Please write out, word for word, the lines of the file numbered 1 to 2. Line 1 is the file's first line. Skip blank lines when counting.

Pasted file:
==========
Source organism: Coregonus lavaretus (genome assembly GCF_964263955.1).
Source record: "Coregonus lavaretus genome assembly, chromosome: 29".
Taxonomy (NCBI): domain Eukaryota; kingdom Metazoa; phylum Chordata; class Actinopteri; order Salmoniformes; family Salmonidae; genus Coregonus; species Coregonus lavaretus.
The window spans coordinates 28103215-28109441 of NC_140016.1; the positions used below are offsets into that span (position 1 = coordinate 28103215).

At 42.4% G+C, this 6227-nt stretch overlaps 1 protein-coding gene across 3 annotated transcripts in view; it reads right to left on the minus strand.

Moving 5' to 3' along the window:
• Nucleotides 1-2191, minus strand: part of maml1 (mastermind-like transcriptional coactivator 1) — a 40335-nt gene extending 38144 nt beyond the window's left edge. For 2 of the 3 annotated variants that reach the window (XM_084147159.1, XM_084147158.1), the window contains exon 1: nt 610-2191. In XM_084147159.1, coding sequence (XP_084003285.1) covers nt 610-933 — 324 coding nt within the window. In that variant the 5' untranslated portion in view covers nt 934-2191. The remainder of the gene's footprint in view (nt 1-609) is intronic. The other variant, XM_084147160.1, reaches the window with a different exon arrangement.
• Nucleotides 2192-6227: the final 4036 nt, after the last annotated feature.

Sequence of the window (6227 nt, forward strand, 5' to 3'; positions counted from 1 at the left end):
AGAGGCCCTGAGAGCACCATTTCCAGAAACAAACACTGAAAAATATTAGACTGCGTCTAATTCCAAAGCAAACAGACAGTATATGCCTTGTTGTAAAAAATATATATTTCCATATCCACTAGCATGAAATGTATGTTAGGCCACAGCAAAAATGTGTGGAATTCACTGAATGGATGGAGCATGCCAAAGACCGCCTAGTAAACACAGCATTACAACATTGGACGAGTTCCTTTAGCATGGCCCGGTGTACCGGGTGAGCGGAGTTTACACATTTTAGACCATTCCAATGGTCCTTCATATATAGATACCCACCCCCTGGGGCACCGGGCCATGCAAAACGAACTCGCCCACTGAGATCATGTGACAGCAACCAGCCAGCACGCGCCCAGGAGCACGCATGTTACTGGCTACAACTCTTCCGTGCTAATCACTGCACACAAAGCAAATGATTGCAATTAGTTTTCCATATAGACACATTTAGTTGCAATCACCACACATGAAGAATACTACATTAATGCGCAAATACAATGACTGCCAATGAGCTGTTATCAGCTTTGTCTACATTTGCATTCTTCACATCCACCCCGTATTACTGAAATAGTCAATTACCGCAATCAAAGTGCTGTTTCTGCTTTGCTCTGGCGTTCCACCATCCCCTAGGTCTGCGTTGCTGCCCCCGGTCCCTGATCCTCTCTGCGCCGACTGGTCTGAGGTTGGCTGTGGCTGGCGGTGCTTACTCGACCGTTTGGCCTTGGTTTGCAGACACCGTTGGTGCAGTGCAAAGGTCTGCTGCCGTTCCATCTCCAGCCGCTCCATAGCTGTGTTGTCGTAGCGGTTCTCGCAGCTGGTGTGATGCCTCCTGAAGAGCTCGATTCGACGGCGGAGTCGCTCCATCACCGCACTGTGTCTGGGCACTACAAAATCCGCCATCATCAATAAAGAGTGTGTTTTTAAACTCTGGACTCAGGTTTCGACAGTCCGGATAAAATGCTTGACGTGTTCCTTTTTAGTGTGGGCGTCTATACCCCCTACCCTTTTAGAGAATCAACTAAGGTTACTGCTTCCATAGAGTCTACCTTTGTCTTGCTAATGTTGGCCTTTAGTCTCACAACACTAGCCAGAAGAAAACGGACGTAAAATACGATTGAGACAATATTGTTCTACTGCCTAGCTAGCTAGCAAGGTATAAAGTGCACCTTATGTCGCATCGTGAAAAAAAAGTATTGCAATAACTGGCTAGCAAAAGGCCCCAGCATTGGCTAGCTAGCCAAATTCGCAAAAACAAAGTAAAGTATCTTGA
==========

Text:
Source organism: Coregonus lavaretus (genome assembly GCF_964263955.1).
Source record: "Coregonus lavaretus genome assembly, chromosome: 29".